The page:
Clean Energy Future, LLC President Bill Siderewicz says his company has formed a team consisting of four major players from around the world to advance the continued development of Oregon’s Energy Center Project.
That includes financing for a second $900 million 960 megawatt gas-fired electricity-producing power plant. The first plant, an 800-megawatt facility, is already under construction.
The second project is expected to need approximately $900 million in financing, including $400 million in equity and $500 million debt.
“Projects of this scale and complexity require an incredible amount of coordination and planning by all the parties involved. It should be pointed out that not everyone wants OEC to succeed and reach a successful conclusion,” Siderewicz said.
Some of the major players include —
• Siemens Energy, a $100 billion market capital company, will supply over $200 million in primary equipment supplies, most of which are made in the United States. Siemens also makes medical imaging equipment. Much of the supplies will be brought to the site by rail or by barges down the Maumee River.
• Fluor Corporation, with $19 billion in yearly sales, will provide engineering, procurement and be the construction contractor. They develop oil and gas facilities, power plants, airports, and port systems for customers from around the globe, and Siderewicz expects them to interface with many Northwest Ohio contractors on this project.
• BNP Paribas, a French bank headquartered in Paris and seventh largest bank in the world, is securing the debt and equity financing. It has 189,000 employees around the world, including a “swat team” of 10 people working specifically on the Oregon project in their New York City offices.
• Siemens Financial Services, with offices in Manhattan and New Jersey and corporate headquarters in Germany, provides the power system financing, which includes a $100-125 million equity commitment toward the Oregon Energy Center.
Integrating water systems
Also involved is the City of Toledo, which will partner with Oregon to provide water to the project, which results in another benefit for both cities.
Oregon and Toledo will integrate their water systems — a partnership between the two cities that never existed before.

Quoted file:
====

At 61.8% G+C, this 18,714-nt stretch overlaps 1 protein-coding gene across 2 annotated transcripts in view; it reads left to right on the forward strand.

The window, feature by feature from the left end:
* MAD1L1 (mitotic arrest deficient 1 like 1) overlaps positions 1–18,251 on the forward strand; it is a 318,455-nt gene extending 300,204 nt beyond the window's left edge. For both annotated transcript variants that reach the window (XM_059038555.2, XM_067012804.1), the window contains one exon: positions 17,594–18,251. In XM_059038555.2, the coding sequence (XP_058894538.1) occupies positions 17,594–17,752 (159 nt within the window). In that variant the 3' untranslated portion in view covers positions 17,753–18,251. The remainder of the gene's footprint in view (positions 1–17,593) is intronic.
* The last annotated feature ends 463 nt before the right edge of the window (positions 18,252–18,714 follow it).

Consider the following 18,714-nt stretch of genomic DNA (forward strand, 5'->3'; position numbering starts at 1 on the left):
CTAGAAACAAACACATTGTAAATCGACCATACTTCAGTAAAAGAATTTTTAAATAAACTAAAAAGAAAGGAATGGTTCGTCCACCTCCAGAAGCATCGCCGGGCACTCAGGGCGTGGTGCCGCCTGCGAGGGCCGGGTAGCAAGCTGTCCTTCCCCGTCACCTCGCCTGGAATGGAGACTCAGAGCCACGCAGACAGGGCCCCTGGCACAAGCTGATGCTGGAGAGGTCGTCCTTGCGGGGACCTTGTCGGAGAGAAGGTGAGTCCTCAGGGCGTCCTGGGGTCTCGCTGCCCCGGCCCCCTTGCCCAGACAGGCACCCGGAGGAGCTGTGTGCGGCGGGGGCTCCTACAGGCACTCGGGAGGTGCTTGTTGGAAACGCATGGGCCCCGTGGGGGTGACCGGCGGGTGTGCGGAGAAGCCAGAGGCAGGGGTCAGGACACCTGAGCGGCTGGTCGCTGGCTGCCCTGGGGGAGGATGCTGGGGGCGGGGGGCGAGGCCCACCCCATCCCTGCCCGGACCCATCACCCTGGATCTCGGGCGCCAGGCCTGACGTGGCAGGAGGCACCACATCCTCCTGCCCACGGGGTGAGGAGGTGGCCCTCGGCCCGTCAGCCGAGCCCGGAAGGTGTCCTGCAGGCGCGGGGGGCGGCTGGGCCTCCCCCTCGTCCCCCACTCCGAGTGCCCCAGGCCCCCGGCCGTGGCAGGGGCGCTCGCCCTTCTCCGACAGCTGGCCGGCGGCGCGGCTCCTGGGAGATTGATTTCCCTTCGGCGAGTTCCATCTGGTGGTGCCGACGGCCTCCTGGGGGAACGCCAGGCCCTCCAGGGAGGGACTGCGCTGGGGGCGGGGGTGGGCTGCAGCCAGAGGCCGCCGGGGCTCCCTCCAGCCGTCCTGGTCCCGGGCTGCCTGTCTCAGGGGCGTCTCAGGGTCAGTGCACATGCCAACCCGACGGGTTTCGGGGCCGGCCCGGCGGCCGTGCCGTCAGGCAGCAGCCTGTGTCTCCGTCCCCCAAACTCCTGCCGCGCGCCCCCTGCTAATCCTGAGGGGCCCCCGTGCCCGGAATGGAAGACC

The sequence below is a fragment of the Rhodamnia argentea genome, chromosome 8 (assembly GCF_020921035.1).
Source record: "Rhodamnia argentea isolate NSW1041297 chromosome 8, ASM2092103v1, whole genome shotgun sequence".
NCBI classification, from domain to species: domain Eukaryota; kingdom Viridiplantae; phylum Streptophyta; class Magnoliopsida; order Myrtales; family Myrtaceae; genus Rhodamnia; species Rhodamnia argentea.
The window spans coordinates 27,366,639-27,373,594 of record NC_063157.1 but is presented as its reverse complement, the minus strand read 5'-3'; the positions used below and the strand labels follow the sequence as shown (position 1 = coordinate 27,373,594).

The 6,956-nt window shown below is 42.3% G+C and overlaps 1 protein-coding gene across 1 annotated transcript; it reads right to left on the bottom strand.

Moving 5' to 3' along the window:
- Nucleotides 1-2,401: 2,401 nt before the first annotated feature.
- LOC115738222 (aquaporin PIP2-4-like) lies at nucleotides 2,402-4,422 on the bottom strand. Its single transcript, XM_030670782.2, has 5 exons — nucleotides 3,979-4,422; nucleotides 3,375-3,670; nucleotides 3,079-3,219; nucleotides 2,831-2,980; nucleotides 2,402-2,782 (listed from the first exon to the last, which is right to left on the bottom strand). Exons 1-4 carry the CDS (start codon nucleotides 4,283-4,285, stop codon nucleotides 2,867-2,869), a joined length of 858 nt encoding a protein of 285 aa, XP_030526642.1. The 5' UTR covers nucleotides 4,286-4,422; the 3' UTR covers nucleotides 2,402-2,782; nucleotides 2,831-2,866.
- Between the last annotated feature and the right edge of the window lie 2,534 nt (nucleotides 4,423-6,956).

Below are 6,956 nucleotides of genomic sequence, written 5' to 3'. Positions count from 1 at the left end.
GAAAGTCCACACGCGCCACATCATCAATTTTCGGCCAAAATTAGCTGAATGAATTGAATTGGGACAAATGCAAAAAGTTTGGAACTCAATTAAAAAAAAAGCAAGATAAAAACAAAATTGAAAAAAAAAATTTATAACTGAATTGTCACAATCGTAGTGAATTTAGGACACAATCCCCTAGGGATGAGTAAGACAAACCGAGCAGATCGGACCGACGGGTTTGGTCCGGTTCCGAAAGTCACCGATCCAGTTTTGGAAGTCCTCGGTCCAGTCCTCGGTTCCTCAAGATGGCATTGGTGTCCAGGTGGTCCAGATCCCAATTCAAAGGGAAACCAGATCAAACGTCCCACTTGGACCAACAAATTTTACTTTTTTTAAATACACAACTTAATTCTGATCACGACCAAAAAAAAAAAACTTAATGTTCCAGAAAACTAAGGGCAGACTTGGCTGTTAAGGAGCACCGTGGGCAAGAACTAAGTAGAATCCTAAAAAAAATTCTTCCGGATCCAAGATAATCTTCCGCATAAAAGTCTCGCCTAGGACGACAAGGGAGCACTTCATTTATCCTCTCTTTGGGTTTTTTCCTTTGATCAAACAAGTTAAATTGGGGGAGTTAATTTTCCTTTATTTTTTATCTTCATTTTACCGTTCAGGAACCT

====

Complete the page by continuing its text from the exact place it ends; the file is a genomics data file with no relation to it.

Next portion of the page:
“So, if some kind of catastrophic system happened in Oregon, where they needed the help from Toledo, they open up a valve and water flows, and one serves the other. And, conversely, the opposite is true. If something were to happen where Toledo needs a little help, the valve opens and the water flows the other way from the City of Oregon into Toledo. So, in addition to us being a revenue source to the City of Toledo, they also are integrated physically as well as from a systems standpoint,” Siderewicz said.
“This is just one more example of how I discovered in working in Ohio, how communities, even though they have differences, also have common threads to each other.”
Toledo Mayor Paula Hicks-Hudson called the proposed partnership “a good opportunity,” adding this is another example of how to use water “as an economic development tool” and provide “holistic” growth in Northwest Ohio and Toledo.
“In fact, today, you are actually proving what I’ve been saying since I became mayor and had the opportunity to travel throughout the country, and that is that we have this great asset called fresh drinking water that is probably bar-none to any other (asset) throughout the United States, and I will say that very proudly.
“And, we have been able to help, in leadership with the mayor (Mike Seferian) of Oregon and Mike Beazley, and now with this wonderful company, to really prove that with this asset we can drive development — that we can drive a better place for all of our communities to work in partnership. That’s so fitting that we use the terms ‘partnership’ and ‘collaboration’, because I truly believe that’s how we will move Northwest Ohio and be really competitive throughout this country.”
Oregon City Administrator Michael Beazley said, “It is something that we thought was best for the project and worked out well for all of us.”
One other partner will be the University of Toledo’s engineering and math departments. Siderewicz said CEF will provide summer internships for students in those departments, sending them around the world, and then bringing them back here to apply what they’ve learned. The company has already provided a full scholarship to an Oregon woman who is now a sophomore at UT.
Also attending the City of Oregon’s news conference Wednesday were representatives from the Regional Growth Partnership, the governor’s office, Senator Rob Portman’s office, the City of Toledo Department of Utilities, Lucas County, the economic development community and also Oregon businesses that Beazley said “played a central role in this.”
In addition, Oregon City Schools approved a tax incentive donation agreement with Clean Energy Future-Oregon, LLC.
Siderewicz and Beazley explained that this project did not just happen overnight.
“We’ve been studying the Oregon energy picture for about seven or eight years,” Siderewicz said. “It actually goes back to when we generated the Fremont, Ohio project back in the early 2000s and we noticed that there was a tremendous need in both Northwest Ohio as well as the northeast side of Ohio.
“We have been working on this (second plant) project since October 2015, and in getting all of our ducks in a row, we’re just about to file the formal applications in Columbus for both the air permit and the Ohio power siting board permit, which we hope will be complete in the summer of this year.”